What I don't like about BPI that he doesn't mention is its "secret sauce" formulation. Nobody except the stats gurus at ESPN know exactly what the formula is for BPI. If you chase around the ESPN links trying to find a definition for BPI, you get to this page, which provides this sort of "explanation":
There are a number of small details that we have in our methodology to make it reflective of a résumé for a tournament team -- these are pretty technical and many people won't be interested, so we won't go into detail, but we think they improve how the tool works.There's no way to check how BPI is calculated, whether all the small details are being applied consistently, whether ESPN is tweaking it weekly to inflate its performance, or to compare it to other methodologies. (I have the same complaint about Ken Pomeroy, who is similarly vague about his actual calculations.)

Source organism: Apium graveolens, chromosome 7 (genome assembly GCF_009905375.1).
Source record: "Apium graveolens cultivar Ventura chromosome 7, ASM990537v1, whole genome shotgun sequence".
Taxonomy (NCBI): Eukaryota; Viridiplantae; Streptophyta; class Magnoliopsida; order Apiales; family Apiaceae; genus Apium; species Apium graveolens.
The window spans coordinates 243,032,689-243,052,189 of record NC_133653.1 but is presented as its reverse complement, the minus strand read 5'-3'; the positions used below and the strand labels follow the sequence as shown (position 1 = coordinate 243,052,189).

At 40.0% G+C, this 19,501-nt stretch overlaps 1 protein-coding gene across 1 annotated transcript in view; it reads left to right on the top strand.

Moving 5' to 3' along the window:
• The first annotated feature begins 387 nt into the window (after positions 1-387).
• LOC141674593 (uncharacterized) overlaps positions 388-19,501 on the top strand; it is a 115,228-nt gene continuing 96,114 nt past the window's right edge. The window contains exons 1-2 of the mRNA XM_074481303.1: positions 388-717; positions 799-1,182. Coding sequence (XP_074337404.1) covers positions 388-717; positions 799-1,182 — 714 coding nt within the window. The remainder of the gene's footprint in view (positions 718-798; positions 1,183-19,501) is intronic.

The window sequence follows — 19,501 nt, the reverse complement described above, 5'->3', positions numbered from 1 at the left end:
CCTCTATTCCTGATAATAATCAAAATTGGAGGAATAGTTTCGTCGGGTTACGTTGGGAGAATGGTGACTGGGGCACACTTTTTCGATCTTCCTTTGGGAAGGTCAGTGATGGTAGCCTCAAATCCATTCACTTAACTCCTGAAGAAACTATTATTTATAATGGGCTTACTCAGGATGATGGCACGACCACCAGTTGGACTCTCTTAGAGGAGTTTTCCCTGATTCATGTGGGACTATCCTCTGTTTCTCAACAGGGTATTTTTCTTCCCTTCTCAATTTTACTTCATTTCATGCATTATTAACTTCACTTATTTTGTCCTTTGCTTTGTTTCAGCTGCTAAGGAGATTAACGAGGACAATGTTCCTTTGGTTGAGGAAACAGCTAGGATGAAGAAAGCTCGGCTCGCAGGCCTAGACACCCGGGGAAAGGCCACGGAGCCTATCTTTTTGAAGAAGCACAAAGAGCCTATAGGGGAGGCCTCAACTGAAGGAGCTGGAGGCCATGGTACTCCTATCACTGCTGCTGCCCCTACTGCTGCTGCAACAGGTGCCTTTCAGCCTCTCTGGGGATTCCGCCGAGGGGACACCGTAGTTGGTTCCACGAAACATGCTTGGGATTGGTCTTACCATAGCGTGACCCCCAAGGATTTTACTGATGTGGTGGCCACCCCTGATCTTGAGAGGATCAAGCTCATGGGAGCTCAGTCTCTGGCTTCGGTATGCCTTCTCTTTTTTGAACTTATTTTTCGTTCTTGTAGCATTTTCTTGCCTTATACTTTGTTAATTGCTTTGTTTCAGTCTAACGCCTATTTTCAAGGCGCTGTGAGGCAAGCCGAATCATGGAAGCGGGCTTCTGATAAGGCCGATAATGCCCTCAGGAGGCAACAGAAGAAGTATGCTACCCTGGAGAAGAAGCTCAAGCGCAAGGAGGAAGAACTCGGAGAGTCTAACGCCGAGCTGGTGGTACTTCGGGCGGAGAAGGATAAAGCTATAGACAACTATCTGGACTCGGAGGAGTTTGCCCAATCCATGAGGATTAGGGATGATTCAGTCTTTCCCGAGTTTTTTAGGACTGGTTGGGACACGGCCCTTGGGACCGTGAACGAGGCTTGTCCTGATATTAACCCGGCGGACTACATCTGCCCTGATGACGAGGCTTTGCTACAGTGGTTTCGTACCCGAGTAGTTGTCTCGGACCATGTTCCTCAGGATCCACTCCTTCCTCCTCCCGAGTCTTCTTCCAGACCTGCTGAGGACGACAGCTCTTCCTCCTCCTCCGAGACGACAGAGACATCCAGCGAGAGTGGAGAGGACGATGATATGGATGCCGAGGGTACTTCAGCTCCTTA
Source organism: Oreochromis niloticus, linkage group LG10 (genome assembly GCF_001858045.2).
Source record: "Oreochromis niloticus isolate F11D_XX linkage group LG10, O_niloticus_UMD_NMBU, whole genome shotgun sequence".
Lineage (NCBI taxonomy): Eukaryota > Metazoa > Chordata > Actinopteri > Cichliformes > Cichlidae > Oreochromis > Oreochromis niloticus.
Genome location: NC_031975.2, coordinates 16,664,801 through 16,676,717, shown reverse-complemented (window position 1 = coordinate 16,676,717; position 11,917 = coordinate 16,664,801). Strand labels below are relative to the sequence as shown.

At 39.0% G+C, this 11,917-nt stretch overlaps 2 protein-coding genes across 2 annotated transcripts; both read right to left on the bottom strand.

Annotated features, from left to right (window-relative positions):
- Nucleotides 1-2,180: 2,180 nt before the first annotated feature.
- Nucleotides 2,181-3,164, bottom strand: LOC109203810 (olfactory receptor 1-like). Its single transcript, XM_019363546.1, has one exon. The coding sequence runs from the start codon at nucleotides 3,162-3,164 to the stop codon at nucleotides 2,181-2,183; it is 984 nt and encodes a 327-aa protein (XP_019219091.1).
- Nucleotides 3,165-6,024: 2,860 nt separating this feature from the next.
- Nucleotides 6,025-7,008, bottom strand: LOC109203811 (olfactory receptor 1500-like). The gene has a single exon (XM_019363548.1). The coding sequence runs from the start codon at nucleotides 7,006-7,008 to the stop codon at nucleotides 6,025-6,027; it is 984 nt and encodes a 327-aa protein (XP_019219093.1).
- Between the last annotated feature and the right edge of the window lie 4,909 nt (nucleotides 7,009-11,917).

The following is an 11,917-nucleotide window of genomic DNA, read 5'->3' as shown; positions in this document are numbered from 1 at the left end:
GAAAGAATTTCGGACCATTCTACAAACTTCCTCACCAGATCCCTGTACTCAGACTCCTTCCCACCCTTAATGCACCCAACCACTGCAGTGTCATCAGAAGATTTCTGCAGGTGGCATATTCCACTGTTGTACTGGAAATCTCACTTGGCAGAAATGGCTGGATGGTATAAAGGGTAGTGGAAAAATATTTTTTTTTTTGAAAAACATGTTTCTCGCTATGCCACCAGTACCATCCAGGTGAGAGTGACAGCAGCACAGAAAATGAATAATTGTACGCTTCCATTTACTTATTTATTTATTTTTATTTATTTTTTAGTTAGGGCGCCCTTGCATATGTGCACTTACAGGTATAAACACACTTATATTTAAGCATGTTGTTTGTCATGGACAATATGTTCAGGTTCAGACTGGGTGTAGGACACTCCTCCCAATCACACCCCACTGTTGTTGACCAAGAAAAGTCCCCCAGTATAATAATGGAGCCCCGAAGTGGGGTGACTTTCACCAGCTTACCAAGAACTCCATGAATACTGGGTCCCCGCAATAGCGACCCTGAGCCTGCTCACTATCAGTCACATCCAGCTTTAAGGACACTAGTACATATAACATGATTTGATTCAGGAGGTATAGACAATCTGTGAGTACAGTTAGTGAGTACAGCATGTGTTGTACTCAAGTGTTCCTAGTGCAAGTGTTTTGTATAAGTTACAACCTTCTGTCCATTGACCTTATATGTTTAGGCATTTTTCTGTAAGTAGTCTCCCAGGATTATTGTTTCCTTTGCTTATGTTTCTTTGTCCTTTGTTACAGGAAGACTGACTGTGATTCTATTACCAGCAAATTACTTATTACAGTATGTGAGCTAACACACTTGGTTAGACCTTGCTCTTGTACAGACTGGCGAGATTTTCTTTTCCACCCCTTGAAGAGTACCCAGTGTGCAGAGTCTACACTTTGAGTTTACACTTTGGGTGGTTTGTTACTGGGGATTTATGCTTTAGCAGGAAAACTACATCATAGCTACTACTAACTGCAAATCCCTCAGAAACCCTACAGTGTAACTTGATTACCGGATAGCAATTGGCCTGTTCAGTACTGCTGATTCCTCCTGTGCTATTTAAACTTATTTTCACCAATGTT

Obviously, these folks have every right to keep their ratings formulas secret. And by all means compare your rating performance to other ratings. But to my mind, you're not a leader in sports rating systems if you're not willing to expose the details of your rating system and let others test and criticize it.